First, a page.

The Grand Egyptian Museum (GEM) receives on Wednesday 11 granite pieces, which are parts of three obelisks found in San al-Hagar archaeological site - Press Photo The Grand Egyptian Museum (GEM) receives on Wednesday 11 granite pieces, which are parts of three obelisks found in San al-Hagar archaeological site - Press Photo

Parts of obelisks at San al-Hagar moved to Grand Egyptian Museum

Wed, Sep. 12, 2018
CAIRO – 12 September 2018: The Grand Egyptian Museum (GEM) received on Wednesday morning 11 granite pieces, which are parts of three obelisks found in San al-Hagar archaeological site in Sharqiya governorate.

Previously, the Ministry of Antiquities declared that the archaeological mission at San al-Hagar finished restoring and compiling one of King Ramses II’s statues at the site as part of the development project at San Al-Hagar site to develop it into an open-air museum.

A stela of 19th Dynasty King Ramses II was discovered in January 2018 by an Egyptian mission during working at San Al-Hagar site.

Furthermore, during excavations at San El-Hagar archaeological site, the mission found parts of a huge red brick building, probably parts of a bath dating back to the Greco-Roman era.

The mission also found pottery vessels, terracotta statues, bronze tools, a stone fragment with engraved hieroglyphs and a small statue of a ram at the archaeological site.

Mostafa el-Waziri, secretary-general of the Supreme Council of Antiquities, announced that the stela is carved in red granite and depicts King Ramses II presenting offerings to an ancient Egyptian deity.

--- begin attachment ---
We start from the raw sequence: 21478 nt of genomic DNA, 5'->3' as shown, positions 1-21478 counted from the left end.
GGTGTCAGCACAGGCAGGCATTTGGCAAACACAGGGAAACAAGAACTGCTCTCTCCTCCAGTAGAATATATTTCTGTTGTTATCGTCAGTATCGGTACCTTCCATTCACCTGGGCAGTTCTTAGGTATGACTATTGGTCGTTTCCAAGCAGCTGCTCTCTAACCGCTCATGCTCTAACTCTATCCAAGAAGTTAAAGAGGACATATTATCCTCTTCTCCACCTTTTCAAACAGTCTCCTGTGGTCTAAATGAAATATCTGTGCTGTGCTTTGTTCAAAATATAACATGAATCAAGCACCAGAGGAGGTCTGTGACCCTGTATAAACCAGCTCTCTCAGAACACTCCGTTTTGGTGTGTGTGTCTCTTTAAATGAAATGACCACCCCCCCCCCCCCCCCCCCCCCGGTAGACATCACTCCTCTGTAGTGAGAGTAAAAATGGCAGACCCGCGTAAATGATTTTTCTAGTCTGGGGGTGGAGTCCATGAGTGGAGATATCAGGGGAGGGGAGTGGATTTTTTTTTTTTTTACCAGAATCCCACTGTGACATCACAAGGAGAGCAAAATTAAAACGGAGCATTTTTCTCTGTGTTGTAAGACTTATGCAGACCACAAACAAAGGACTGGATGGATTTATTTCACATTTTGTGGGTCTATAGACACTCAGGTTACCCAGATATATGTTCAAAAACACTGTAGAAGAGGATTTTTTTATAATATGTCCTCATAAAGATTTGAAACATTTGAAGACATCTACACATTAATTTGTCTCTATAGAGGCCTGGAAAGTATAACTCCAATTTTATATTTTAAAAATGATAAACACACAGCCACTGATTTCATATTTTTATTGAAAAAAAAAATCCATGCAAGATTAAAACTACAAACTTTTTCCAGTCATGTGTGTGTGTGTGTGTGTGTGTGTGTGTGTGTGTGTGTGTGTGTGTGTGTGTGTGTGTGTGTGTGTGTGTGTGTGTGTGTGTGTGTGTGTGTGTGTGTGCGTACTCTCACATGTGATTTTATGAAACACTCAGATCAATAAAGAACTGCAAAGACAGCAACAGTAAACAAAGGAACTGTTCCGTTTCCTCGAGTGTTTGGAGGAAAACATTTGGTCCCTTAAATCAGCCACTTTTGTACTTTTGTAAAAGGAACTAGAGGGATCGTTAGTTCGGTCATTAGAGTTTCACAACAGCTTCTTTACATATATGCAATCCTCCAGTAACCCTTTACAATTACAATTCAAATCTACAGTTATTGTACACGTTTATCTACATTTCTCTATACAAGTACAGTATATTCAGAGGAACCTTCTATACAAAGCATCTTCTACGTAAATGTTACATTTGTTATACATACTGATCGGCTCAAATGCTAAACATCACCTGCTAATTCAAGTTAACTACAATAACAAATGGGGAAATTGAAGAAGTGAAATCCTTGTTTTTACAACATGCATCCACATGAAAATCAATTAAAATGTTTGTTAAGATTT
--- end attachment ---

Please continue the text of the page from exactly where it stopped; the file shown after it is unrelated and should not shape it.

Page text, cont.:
He recounted that although several foreign missions have worked on San Al-Hagar archaeological site, it has never been extensively excavated and has been neglected for some time.

“This neglect pushed the Egyptian mission and the Ministry of Antiquities to establish a comprehensive development project at the site to protect its monuments and convert it into an open-air museum,” Waziri added.

San Al-Hagar is a prominent archaeological site that houses a wide collection of temples, among which are temples tailor-made to the goddess Mut, the god Horus and the god Amun. Several foreign missions previously worked at San Al-Hagar because of its archeological importance.

Waadalla Abul Ela, head of the ministry's projects sector, announced that a development project targets to establish a collection of concrete mastabas for the monumental blocks and stelae that were found in the temple.

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The Grand Egyptian Museum (GEM) receives on Wednesday 11 granite pieces, which are parts of three obelisks found in San al-Hagar archaeological site - Press Photo
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